McDonald’s vs. S&P 500: Which Is Better?

According to the National Restaurant Association, 110,000 restaurants closed in 2020. However, the sit-down restaurants did not fall under the popular category of fast foods. Restaurants, such as McDonald’s and Taco Bell, have gained from the mobile habits acquired by customers for ordering fast food during the pandemic.

In April 2021,  McDonald’s reported that its 1Q earnings showed an increase of 13.5% with 40 million active app users in its six major markets. The fast food chain hopes to attract even more customers through a loyalty program it plans to introduce later this year.

McDonald’s has been a proven winner for at least the past 30 years, so it may be too pessimistic of skeptics to assume the healthy food trends sweeping the nation will disrupt it. Indeed, U.S. News and World Report states that fast-food chains prevailed in the marketplace during the last 12 months, ending in March 2021.

Fast food restaurants received 70.2% of the dollars spent from customers eating out and almost 83% of restaurant traffic. This data  was resourced from the research company, the NPD Group and was not, previous to this report, made public. From this information alone, investing in fast foods does indeed look like a smart investment.

The things that draw customers to fast-food restaurants are their drive-thrus or foods, such as family meals or crispy chicken sandwiches. During the year-end in March, almost $282 billion was spent in the fast food marketplace, which gained just over 7% of the market share in dollars that full-service restaurants lost.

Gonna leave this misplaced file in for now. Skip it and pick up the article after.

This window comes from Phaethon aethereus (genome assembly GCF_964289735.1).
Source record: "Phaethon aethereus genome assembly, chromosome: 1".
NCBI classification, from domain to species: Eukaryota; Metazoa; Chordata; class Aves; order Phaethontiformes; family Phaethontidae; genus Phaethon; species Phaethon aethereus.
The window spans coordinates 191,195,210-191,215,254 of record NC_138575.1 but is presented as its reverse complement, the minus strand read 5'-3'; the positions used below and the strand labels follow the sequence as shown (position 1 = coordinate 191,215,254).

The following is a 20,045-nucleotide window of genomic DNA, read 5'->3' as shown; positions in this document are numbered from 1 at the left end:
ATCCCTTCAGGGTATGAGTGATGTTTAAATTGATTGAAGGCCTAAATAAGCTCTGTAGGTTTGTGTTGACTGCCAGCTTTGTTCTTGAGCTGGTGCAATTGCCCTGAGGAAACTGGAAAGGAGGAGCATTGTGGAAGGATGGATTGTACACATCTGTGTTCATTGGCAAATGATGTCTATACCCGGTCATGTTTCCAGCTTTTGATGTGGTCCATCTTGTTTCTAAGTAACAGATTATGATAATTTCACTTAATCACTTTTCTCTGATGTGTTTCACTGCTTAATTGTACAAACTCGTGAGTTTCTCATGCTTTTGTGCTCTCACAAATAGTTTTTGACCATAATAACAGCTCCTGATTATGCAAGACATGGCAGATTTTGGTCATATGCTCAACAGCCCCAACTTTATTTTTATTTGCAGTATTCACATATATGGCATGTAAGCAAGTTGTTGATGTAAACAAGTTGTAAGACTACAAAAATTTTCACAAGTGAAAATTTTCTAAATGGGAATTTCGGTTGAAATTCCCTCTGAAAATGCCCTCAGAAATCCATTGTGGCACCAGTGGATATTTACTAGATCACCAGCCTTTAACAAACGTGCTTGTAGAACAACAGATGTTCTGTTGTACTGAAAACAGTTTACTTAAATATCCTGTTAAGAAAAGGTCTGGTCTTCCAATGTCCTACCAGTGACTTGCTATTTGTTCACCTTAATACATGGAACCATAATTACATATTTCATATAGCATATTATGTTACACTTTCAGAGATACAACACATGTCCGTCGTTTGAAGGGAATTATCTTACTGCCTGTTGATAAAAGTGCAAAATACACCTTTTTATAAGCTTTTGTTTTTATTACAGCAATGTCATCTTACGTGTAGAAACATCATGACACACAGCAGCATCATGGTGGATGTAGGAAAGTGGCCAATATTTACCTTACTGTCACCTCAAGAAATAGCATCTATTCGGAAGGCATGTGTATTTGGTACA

McDonald’s Financials and Growth Forecast

McDonald’s Corporation franchises and manages McDonald’s restaurants all over the world. At the end of 2020, McDonald’s operated 39,198 restaurants. Based in Chicago, Illinois, the popular fast food company was founded in 1940.

McDonald’s is financially attractive in 3 primary ways.

  1. The fast food chain’s PE ratio is 33x, below the average in the hospitality sector whose PE is 39x.
  2. The company’s earnings are forecast to grow at almost 9% annually.
  3. The company pays a dividend of 2.2%.

There is a significant financial risk that should be noted when investing in McDonald’s stock. The debt is not adequately covered by the restaurant company’s operating cash flow.

Why McDonald’s Is a Great Stock

One analyst asserts that MCD meets the following criteria for ongoing revenue earnings.

  1. The company is profitable.
  2. Earnings are projected to grow by 8.7% per year over the next 3-year period.
  3. The share price is stable.
  4. Earnings are high-quality.
  5. Shareholders have not been diluted.
  6. While MCD does have negative shareholder equity, the activity results from the company’s share buybacks.

Why the S&P 500 Is a Proven Investment

According to Nasdaq, the S&P 500 is a proven winner when it comes to investing. If you invest in S&P 500 Index funds for retirement, you can meet your milestones and realize a good income in your golden years, which in this case will truly be “golden.”

To see why the S&P is a proven investment, you first need to define what it represents. The S&P features a collective of 500+ organizations that account for around 80% of the stock market’s entire value.